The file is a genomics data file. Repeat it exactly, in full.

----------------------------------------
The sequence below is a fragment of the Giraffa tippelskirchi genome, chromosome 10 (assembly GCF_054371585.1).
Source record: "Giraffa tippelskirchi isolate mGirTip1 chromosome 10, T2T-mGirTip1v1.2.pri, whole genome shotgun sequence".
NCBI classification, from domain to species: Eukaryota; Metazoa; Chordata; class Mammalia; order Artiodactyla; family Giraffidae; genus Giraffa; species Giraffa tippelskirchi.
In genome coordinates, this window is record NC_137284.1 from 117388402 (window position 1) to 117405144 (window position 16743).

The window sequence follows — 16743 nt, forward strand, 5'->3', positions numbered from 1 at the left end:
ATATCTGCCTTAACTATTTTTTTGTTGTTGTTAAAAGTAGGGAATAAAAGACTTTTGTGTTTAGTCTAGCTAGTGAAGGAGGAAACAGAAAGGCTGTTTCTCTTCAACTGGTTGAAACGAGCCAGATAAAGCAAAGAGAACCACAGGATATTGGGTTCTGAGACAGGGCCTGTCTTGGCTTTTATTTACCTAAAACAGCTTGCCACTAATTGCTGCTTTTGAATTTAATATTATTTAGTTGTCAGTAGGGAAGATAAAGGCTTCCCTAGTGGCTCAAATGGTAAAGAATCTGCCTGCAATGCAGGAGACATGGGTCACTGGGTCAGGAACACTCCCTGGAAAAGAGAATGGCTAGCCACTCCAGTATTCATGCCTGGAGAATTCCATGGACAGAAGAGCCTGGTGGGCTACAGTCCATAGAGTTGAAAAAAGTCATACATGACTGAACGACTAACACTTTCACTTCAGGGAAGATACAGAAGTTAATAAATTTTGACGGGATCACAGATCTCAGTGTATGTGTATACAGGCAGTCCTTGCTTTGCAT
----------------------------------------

The sequence below is a fragment of the Giraffa tippelskirchi genome, chromosome 10 (assembly GCF_054371585.1).
Source record: "Giraffa tippelskirchi isolate mGirTip1 chromosome 10, T2T-mGirTip1v1.2.pri, whole genome shotgun sequence".
NCBI classification, from domain to species: Eukaryota; Metazoa; Chordata; class Mammalia; order Artiodactyla; family Giraffidae; genus Giraffa; species Giraffa tippelskirchi.
In genome coordinates, this window is record NC_137284.1 from 117388402 (window position 1) to 117405144 (window position 16743).

The window sequence follows — 16743 nt, forward strand, 5'->3', positions numbered from 1 at the left end:
ATATCTGCCTTAACTATTTTTTTGTTGTTGTTAAAAGTAGGGAATAAAAGACTTTTGTGTTTAGTCTAGCTAGTGAAGGAGGAAACAGAAAGGCTGTTTCTCTTCAACTGGTTGAAACGAGCCAGATAAAGCAAAGAGAACCACAGGATATTGGGTTCTGAGACAGGGCCTGTCTTGGCTTTTATTTACCTAAAACAGCTTGCCACTAATTGCTGCTTTTGAATTTAATATTATTTAGTTGTCAGTAGGGAAGATAAAGGCTTCCCTAGTGGCTCAAATGGTAAAGAATCTGCCTGCAATGCAGGAGACATGGGTCACTGGGTCAGGAACACTCCCTGGAAAAGAGAATGGCTAGCCACTCCAGTATTCATGCCTGGAGAATTCCATGGACAGAAGAGCCTGGTGGGCTACAGTCCATAGAGTTGAAAAAAGTCATACATGACTGAACGACTAACACTTTCACTTCAGGGAAGATACAGAAGTTAATAAATTTTGACGGGATCACAGATCTCAGTGTATGTGTATACAGGCAGTCCTTGCTTTGCAT